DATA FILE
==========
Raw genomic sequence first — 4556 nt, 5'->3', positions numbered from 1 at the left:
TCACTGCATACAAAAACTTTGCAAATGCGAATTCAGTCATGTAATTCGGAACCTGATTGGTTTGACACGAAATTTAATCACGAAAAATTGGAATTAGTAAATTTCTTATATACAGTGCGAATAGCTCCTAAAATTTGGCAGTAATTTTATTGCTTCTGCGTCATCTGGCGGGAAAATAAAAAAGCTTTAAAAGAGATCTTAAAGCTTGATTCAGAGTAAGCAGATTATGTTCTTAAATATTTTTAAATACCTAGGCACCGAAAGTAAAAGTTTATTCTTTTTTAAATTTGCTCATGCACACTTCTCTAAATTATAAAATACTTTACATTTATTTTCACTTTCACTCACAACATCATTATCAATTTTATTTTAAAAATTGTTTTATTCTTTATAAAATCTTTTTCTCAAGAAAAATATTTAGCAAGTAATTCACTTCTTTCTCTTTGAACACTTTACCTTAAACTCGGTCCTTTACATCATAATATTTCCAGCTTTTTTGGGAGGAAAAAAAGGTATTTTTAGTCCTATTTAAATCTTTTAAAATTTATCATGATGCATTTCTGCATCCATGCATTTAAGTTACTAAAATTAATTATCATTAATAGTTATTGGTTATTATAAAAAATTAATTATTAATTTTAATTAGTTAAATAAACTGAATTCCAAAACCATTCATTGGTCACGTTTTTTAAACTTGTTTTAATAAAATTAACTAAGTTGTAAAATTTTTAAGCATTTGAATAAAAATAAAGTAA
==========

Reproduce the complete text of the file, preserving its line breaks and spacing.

Raw genomic sequence first — 4556 nt, 5'->3', positions numbered from 1 at the left:
TCACTGCATACAAAAACTTTGCAAATGCGAATTCAGTCATGTAATTCGGAACCTGATTGGTTTGACACGAAATTTAATCACGAAAAATTGGAATTAGTAAATTTCTTATATACAGTGCGAATAGCTCCTAAAATTTGGCAGTAATTTTATTGCTTCTGCGTCATCTGGCGGGAAAATAAAAAAGCTTTAAAAGAGATCTTAAAGCTTGATTCAGAGTAAGCAGATTATGTTCTTAAATATTTTTAAATACCTAGGCACCGAAAGTAAAAGTTTATTCTTTTTTAAATTTGCTCATGCACACTTCTCTAAATTATAAAATACTTTACATTTATTTTCACTTTCACTCACAACATCATTATCAATTTTATTTTAAAAATTGTTTTATTCTTTATAAAATCTTTTTCTCAAGAAAAATATTTAGCAAGTAATTCACTTCTTTCTCTTTGAACACTTTACCTTAAACTCGGTCCTTTACATCATAATATTTCCAGCTTTTTTGGGAGGAAAAAAAGGTATTTTTAGTCCTATTTAAATCTTTTAAAATTTATCATGATGCATTTCTGCATCCATGCATTTAAGTTACTAAAATTAATTATCATTAATAGTTATTGGTTATTATAAAAAATTAATTATTAATTTTAATTAGTTAAATAAACTGAATTCCAAAACCATTCATTGGTCACGTTTTTTAAACTTGTTTTAATAAAATTAACTAAGTTGTAAAATTTTTAAGCATTTGAATAAAAATAAAGTAA